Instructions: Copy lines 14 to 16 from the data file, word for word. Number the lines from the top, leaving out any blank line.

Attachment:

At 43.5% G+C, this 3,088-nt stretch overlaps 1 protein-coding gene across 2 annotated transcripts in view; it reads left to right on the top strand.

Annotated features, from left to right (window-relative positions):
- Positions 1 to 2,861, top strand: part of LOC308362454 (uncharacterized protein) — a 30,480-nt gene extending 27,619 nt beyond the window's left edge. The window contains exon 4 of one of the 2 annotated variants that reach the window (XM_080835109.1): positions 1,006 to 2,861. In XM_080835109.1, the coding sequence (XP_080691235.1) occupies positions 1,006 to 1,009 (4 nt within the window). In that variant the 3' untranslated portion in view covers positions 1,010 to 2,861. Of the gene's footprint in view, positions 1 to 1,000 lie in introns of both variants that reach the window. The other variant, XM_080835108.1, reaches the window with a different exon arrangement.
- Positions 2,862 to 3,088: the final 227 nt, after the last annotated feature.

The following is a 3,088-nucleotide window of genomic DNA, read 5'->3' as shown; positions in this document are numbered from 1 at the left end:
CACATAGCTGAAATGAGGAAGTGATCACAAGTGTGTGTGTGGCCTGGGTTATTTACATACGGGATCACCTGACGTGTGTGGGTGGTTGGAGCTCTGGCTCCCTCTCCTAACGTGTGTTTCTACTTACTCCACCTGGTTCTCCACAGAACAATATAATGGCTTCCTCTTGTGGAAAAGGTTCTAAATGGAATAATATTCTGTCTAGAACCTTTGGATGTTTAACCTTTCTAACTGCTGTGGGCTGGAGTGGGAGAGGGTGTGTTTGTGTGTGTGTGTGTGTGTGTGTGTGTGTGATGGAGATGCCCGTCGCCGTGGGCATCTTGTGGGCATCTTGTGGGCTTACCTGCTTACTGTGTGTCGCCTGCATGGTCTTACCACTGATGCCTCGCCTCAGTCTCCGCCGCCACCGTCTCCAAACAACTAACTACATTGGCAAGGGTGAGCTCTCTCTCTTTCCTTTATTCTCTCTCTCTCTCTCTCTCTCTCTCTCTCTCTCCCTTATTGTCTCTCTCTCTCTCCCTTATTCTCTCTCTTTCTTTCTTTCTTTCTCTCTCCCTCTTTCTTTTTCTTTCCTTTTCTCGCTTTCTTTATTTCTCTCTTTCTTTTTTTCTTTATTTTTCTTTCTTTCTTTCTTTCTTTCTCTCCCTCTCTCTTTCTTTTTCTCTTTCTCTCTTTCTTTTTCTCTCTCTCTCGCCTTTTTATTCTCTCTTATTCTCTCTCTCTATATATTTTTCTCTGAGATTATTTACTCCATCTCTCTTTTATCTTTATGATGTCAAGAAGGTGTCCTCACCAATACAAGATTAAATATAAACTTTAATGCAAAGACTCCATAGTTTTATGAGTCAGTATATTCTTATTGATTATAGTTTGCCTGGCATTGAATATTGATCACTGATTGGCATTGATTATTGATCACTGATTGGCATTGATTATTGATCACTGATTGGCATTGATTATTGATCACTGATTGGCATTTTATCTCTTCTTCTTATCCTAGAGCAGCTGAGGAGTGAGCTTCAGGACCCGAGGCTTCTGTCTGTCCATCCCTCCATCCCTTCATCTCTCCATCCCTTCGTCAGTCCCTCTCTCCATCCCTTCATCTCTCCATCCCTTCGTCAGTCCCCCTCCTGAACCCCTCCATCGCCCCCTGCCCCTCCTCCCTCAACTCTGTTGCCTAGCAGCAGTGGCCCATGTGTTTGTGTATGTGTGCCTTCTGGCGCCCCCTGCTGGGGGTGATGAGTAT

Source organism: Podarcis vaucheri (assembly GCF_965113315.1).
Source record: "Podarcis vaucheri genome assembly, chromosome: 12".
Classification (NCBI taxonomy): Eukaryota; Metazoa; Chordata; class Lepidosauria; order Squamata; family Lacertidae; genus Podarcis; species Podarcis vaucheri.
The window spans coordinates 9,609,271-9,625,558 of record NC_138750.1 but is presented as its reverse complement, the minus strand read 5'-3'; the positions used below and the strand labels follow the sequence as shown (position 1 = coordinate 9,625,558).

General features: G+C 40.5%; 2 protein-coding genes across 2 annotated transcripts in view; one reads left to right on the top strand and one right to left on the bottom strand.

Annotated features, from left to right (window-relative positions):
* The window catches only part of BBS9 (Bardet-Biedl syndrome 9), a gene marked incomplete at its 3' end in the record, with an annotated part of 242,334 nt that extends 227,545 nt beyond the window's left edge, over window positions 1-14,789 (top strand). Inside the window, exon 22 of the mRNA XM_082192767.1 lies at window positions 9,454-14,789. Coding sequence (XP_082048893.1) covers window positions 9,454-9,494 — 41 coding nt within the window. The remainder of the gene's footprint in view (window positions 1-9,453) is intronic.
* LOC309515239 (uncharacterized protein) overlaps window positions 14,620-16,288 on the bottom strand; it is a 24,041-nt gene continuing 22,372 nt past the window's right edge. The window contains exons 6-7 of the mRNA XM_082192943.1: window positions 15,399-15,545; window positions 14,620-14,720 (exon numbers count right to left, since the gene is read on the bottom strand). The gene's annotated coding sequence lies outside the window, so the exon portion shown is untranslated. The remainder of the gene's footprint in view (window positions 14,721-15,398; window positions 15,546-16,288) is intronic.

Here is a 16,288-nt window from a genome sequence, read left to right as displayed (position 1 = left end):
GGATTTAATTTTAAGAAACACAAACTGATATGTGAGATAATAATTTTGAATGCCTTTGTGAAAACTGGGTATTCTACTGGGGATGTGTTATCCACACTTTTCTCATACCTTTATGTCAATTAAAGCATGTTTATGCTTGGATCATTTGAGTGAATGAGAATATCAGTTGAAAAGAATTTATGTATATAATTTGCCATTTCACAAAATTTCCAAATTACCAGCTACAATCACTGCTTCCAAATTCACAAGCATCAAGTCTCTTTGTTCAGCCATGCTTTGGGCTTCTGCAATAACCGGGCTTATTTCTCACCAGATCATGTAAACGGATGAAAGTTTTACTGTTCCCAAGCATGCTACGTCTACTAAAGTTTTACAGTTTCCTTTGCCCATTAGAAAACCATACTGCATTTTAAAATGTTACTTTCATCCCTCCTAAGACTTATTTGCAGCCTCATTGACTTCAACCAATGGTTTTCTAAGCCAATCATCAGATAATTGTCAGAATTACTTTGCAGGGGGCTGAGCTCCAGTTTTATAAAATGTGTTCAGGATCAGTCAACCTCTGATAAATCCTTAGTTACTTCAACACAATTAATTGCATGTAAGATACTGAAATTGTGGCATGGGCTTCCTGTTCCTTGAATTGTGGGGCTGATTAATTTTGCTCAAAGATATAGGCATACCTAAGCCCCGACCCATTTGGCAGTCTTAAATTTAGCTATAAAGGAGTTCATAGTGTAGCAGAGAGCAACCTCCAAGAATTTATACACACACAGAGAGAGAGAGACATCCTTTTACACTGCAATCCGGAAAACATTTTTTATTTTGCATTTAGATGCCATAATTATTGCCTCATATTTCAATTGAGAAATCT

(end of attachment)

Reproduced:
* LOC309515239 (uncharacterized protein) overlaps window positions 14,620-16,288 on the bottom strand; it is a 24,041-nt gene continuing 22,372 nt past the window's right edge. The window contains exons 6-7 of the mRNA XM_082192943.1: window positions 15,399-15,545; window positions 14,620-14,720 (exon numbers count right to left, since the gene is read on the bottom strand). The gene's annotated coding sequence lies outside the window, so the exon portion shown is untranslated. The remainder of the gene's footprint in view (window positions 14,721-15,398; window positions 15,546-16,288) is intronic.

Here is a 16,288-nt window from a genome sequence, read left to right as displayed (position 1 = left end):
GGATTTAATTTTAAGAAACACAAACTGATATGTGAGATAATAATTTTGAATGCCTTTGTGAAAACTGGGTATTCTACTGGGGATGTGTTATCCACACTTTTCTCATACCTTTATGTCAATTAAAGCATGTTTATGCTTGGATCATTTGAGTGAATGAGAATATCAGTTGAAAAGAATTTATGTATATAATTTGCCATTTCACAAAATTTCCAAATTACCAGCTACAATCACTGCTTCCAAATTCACAAGCATCAAGTCTCTTTGTTCAGCCATGCTTTGGGCTTCTGCAATAACCGGGCTTATTTCTCACCAGATCATGTAAACGGATGAAAGTTTTACTGTTCCCAAGCATGCTACGTCTACTAAAGTTTTACAGTTTCCTTTGCCCATTAGAAAACCATACTGCATTTTAAAATGTTACTTTCATCCCTCCTAAGACTTATTTGCAGCCTCATTGACTTCAACCAATGGTTTTCTAAGCCAATCATCAGATAATTGTCAGAATTACTTTGCAGGGGGCTGAGCTCCAGTTTTATAAAATGTGTTCAGGATCAGTCAACCTCTGATAAATCCTTAGTTACTTCAACACAATTAATTGCATGTAAGATACTGAAATTGTGGCATGGGCTTCCTGTTCCTTGAATTGTGGGGCTGATTAATTTTGCTCAAAGATATAGGCATACCTAAGCCCCGACCCATTTGGCAGTCTTAAATTTAGCTATAAAGGAGTTCATAGTGTAGCAGAGAGCAACCTCCAAGAATTTATACACACACAGAGAGAGAGAGACATCCTTTTACACTGCAATCCGGAAAACATTTTTTATTTTGCATTTAGATGCCATAATTATTGCCTCATATTTCAATTGAGAAATCT